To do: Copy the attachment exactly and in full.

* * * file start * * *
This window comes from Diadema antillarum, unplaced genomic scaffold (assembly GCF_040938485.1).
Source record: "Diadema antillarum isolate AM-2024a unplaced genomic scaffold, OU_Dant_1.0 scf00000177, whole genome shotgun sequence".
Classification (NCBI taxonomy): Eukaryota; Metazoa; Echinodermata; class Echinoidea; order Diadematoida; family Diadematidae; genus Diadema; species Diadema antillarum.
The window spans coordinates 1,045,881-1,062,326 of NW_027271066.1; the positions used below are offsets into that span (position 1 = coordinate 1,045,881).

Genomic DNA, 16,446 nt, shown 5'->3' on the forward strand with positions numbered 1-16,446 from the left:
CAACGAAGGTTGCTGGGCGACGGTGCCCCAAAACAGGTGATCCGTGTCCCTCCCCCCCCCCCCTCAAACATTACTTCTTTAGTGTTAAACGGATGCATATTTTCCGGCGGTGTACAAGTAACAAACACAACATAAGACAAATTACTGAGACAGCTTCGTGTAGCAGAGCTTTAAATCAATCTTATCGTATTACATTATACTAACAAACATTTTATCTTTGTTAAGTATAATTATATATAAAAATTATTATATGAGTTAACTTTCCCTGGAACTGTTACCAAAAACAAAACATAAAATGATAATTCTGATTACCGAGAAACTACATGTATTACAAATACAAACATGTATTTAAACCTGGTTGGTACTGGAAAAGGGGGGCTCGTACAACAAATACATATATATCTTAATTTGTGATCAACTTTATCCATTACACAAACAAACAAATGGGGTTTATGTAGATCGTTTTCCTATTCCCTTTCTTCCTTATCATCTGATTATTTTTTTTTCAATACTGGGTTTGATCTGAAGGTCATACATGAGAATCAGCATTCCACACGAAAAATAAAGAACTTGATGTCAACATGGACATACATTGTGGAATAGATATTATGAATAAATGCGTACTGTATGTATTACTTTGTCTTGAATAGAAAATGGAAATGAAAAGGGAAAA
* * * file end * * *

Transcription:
This window comes from Diadema antillarum, unplaced genomic scaffold (assembly GCF_040938485.1).
Source record: "Diadema antillarum isolate AM-2024a unplaced genomic scaffold, OU_Dant_1.0 scf00000177, whole genome shotgun sequence".
Classification (NCBI taxonomy): Eukaryota; Metazoa; Echinodermata; class Echinoidea; order Diadematoida; family Diadematidae; genus Diadema; species Diadema antillarum.
The window spans coordinates 1,045,881-1,062,326 of NW_027271066.1; the positions used below are offsets into that span (position 1 = coordinate 1,045,881).

Genomic DNA, 16,446 nt, shown 5'->3' on the forward strand with positions numbered 1-16,446 from the left:
CAACGAAGGTTGCTGGGCGACGGTGCCCCAAAACAGGTGATCCGTGTCCCTCCCCCCCCCCCCTCAAACATTACTTCTTTAGTGTTAAACGGATGCATATTTTCCGGCGGTGTACAAGTAACAAACACAACATAAGACAAATTACTGAGACAGCTTCGTGTAGCAGAGCTTTAAATCAATCTTATCGTATTACATTATACTAACAAACATTTTATCTTTGTTAAGTATAATTATATATAAAAATTATTATATGAGTTAACTTTCCCTGGAACTGTTACCAAAAACAAAACATAAAATGATAATTCTGATTACCGAGAAACTACATGTATTACAAATACAAACATGTATTTAAACCTGGTTGGTACTGGAAAAGGGGGGCTCGTACAACAAATACATATATATCTTAATTTGTGATCAACTTTATCCATTACACAAACAAACAAATGGGGTTTATGTAGATCGTTTTCCTATTCCCTTTCTTCCTTATCATCTGATTATTTTTTTTTCAATACTGGGTTTGATCTGAAGGTCATACATGAGAATCAGCATTCCACACGAAAAATAAAGAACTTGATGTCAACATGGACATACATTGTGGAATAGATATTATGAATAAATGCGTACTGTATGTATTACTTTGTCTTGAATAGAAAATGGAAATGAAAAGGGAAAA